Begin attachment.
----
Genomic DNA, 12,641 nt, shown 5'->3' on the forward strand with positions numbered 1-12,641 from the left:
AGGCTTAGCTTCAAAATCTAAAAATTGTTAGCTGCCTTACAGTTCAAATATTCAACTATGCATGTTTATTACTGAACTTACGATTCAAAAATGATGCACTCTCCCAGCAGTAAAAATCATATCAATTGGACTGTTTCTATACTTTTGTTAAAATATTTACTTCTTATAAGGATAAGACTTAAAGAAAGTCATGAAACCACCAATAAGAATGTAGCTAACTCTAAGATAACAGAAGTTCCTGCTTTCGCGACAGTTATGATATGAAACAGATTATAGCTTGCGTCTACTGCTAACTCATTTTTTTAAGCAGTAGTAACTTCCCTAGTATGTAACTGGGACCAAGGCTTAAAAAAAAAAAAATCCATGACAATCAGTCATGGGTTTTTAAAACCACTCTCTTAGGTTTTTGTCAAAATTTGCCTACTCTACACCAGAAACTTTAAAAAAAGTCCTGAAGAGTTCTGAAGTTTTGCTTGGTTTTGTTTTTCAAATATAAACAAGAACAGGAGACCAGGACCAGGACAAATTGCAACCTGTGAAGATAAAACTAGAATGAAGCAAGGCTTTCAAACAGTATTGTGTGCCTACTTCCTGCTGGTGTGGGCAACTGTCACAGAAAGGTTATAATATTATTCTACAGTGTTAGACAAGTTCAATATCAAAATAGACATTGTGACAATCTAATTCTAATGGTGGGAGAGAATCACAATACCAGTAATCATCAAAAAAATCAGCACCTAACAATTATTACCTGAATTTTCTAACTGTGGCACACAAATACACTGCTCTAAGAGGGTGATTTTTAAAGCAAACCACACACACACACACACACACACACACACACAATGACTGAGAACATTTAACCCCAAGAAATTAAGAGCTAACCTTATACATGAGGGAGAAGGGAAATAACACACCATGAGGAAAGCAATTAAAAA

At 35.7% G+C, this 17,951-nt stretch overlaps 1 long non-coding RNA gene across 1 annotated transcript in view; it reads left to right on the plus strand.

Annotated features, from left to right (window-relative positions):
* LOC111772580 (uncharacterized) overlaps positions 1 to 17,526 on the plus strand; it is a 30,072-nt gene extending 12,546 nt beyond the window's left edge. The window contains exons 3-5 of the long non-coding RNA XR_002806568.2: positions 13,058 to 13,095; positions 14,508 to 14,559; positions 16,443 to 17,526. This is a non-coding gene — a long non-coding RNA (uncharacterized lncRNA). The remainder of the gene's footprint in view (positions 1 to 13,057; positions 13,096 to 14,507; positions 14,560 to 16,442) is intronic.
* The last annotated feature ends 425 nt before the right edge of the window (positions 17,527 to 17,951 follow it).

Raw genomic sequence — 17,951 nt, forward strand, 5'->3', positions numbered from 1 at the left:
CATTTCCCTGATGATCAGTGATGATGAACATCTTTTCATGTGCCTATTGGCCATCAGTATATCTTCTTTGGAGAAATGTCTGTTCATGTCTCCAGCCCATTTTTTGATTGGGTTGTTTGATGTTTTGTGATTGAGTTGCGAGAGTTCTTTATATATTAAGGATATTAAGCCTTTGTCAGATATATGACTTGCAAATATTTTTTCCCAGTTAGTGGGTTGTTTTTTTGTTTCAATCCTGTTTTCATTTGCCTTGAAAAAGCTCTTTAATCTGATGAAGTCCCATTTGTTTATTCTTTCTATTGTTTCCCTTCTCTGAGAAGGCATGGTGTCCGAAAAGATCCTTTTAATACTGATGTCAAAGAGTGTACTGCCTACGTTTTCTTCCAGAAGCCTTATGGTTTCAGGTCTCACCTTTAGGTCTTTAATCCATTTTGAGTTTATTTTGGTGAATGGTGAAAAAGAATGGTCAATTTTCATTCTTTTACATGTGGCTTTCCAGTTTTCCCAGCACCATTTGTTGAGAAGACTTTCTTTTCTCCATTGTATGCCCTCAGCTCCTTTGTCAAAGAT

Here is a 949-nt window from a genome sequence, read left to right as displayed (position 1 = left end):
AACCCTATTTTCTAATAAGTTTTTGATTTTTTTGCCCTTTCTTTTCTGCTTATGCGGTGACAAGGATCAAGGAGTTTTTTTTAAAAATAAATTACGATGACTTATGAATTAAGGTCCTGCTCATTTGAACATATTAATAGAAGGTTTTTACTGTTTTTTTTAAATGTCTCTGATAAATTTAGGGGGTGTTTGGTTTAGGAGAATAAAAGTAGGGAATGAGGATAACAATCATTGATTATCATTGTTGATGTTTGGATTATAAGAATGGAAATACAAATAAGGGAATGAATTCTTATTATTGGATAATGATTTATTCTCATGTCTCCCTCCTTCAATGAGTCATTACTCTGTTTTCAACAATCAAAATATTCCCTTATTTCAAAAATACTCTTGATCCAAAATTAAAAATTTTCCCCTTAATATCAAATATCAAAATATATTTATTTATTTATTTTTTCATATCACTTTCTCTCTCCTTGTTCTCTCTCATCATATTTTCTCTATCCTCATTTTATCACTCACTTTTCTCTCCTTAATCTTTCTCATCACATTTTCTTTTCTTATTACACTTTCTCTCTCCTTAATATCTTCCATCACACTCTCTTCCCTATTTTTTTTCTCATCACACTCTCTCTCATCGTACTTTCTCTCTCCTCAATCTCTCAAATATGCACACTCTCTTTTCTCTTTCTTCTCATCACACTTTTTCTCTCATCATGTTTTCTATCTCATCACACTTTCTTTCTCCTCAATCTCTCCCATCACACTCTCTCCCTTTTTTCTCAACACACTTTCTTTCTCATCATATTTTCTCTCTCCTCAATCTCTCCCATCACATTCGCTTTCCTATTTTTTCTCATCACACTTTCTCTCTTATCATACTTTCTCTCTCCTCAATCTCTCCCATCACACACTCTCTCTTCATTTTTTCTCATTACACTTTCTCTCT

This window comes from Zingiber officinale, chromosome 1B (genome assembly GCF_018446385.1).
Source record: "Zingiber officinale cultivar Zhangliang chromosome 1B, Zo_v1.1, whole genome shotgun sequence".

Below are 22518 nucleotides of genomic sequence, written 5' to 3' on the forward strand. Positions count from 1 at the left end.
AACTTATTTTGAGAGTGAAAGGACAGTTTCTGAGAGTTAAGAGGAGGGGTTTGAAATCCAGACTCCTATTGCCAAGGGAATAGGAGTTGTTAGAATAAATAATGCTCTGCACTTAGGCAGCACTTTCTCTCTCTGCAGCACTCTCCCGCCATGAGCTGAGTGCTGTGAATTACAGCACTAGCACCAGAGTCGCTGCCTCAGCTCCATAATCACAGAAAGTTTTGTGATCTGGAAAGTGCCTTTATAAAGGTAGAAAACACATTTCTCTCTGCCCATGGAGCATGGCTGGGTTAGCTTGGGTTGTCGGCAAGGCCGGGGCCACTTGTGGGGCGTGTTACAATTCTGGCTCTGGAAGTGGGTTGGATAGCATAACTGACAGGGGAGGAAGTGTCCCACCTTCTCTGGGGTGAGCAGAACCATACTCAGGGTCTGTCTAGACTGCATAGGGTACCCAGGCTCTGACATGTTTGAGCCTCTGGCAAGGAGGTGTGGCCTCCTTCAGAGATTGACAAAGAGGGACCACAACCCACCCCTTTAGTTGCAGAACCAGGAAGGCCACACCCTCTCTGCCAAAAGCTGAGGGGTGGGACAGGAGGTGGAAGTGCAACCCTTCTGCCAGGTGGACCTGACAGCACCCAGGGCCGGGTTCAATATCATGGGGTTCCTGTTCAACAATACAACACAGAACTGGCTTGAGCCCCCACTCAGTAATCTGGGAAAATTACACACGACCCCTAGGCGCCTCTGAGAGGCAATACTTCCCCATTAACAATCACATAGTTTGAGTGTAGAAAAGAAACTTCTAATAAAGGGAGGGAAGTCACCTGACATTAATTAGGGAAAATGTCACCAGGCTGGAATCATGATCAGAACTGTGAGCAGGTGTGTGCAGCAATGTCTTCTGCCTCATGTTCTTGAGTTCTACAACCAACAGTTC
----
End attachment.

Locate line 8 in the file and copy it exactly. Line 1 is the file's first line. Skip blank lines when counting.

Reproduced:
CATTTCCCTGATGATCAGTGATGATGAACATCTTTTCATGTGCCTATTGGCCATCAGTATATCTTCTTTGGAGAAATGTCTGTTCATGTCTCCAGCCCATTTTTTGATTGGGTTGTTTGATGTTTTGTGATTGAGTTGCGAGAGTTCTTTATATATTAAGGATATTAAGCCTTTGTCAGATATATGACTTGCAAATATTTTTTCCCAGTTAGTGGGTTGTTTTTTTGTTTCAATCCTGTTTTCATTTGCCTTGAAAAAGCTCTTTAATCTGATGAAGTCCCATTTGTTTATTCTTTCTATTGTTTCCCTTCTCTGAGAAGGCATGGTGTCCGAAAAGATCCTTTTAATACTGATGTCAAAGAGTGTACTGCCTACGTTTTCTTCCAGAAGCCTTATGGTTTCAGGTCTCACCTTTAGGTCTTTAATCCATTTTGAGTTTATTTTGGTGAATGGTGAAAAAGAATGGTCAATTTTCATTCTTTTACATGTGGCTTTCCAGTTTTCCCAGCACCATTTGTTGAGAAGACTTTCTTTTCTCCATTGTATGCCCTCAGCTCCTTTGTCAAAGAT